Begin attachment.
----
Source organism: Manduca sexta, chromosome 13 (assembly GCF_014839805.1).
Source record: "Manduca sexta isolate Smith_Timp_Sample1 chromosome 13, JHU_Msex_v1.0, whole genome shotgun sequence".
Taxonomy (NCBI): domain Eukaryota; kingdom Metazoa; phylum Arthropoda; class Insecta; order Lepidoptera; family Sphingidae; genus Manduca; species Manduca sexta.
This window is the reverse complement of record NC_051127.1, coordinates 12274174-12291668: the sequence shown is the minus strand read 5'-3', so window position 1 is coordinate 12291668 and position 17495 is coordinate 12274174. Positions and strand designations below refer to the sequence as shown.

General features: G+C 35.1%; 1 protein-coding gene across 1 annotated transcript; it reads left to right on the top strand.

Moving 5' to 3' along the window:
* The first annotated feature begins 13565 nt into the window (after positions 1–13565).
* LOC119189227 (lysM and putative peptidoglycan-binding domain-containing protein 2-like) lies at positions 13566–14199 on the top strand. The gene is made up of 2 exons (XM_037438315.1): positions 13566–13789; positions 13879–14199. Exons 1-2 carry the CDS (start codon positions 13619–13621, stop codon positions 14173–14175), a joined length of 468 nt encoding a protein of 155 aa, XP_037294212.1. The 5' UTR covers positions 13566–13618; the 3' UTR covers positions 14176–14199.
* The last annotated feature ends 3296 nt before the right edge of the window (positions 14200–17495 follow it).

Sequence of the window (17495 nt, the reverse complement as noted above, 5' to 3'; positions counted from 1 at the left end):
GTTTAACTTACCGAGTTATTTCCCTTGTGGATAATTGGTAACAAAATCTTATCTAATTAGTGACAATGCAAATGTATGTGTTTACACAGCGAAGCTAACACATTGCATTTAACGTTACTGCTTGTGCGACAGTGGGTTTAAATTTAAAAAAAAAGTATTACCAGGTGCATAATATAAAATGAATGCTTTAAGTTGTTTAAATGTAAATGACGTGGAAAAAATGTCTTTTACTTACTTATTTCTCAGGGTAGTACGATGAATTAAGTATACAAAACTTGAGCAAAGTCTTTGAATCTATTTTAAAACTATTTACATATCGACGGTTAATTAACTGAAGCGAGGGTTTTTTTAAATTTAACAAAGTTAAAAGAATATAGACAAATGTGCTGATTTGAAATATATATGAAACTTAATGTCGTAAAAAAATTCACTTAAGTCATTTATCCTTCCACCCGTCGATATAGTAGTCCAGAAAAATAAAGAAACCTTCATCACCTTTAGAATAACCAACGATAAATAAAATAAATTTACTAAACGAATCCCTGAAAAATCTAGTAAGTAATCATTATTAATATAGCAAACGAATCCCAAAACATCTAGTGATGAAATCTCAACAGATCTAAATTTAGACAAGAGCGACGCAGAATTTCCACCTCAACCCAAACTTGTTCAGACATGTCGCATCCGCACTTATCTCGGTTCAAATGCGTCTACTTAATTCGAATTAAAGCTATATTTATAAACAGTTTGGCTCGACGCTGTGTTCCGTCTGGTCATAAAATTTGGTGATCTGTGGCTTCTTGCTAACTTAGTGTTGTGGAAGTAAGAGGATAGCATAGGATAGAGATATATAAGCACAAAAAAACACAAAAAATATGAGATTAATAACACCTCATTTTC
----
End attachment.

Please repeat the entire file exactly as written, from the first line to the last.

Source organism: Manduca sexta, chromosome 13 (assembly GCF_014839805.1).
Source record: "Manduca sexta isolate Smith_Timp_Sample1 chromosome 13, JHU_Msex_v1.0, whole genome shotgun sequence".
Taxonomy (NCBI): domain Eukaryota; kingdom Metazoa; phylum Arthropoda; class Insecta; order Lepidoptera; family Sphingidae; genus Manduca; species Manduca sexta.
This window is the reverse complement of record NC_051127.1, coordinates 12274174-12291668: the sequence shown is the minus strand read 5'-3', so window position 1 is coordinate 12291668 and position 17495 is coordinate 12274174. Positions and strand designations below refer to the sequence as shown.

General features: G+C 35.1%; 1 protein-coding gene across 1 annotated transcript; it reads left to right on the top strand.

Moving 5' to 3' along the window:
* The first annotated feature begins 13565 nt into the window (after positions 1–13565).
* LOC119189227 (lysM and putative peptidoglycan-binding domain-containing protein 2-like) lies at positions 13566–14199 on the top strand. The gene is made up of 2 exons (XM_037438315.1): positions 13566–13789; positions 13879–14199. Exons 1-2 carry the CDS (start codon positions 13619–13621, stop codon positions 14173–14175), a joined length of 468 nt encoding a protein of 155 aa, XP_037294212.1. The 5' UTR covers positions 13566–13618; the 3' UTR covers positions 14176–14199.
* The last annotated feature ends 3296 nt before the right edge of the window (positions 14200–17495 follow it).

Sequence of the window (17495 nt, the reverse complement as noted above, 5' to 3'; positions counted from 1 at the left end):
GTTTAACTTACCGAGTTATTTCCCTTGTGGATAATTGGTAACAAAATCTTATCTAATTAGTGACAATGCAAATGTATGTGTTTACACAGCGAAGCTAACACATTGCATTTAACGTTACTGCTTGTGCGACAGTGGGTTTAAATTTAAAAAAAAAGTATTACCAGGTGCATAATATAAAATGAATGCTTTAAGTTGTTTAAATGTAAATGACGTGGAAAAAATGTCTTTTACTTACTTATTTCTCAGGGTAGTACGATGAATTAAGTATACAAAACTTGAGCAAAGTCTTTGAATCTATTTTAAAACTATTTACATATCGACGGTTAATTAACTGAAGCGAGGGTTTTTTTAAATTTAACAAAGTTAAAAGAATATAGACAAATGTGCTGATTTGAAATATATATGAAACTTAATGTCGTAAAAAAATTCACTTAAGTCATTTATCCTTCCACCCGTCGATATAGTAGTCCAGAAAAATAAAGAAACCTTCATCACCTTTAGAATAACCAACGATAAATAAAATAAATTTACTAAACGAATCCCTGAAAAATCTAGTAAGTAATCATTATTAATATAGCAAACGAATCCCAAAACATCTAGTGATGAAATCTCAACAGATCTAAATTTAGACAAGAGCGACGCAGAATTTCCACCTCAACCCAAACTTGTTCAGACATGTCGCATCCGCACTTATCTCGGTTCAAATGCGTCTACTTAATTCGAATTAAAGCTATATTTATAAACAGTTTGGCTCGACGCTGTGTTCCGTCTGGTCATAAAATTTGGTGATCTGTGGCTTCTTGCTAACTTAGTGTTGTGGAAGTAAGAGGATAGCATAGGATAGAGATATATAAGCACAAAAAAACACAAAAAATATGAGATTAATAACACCTCATTTTC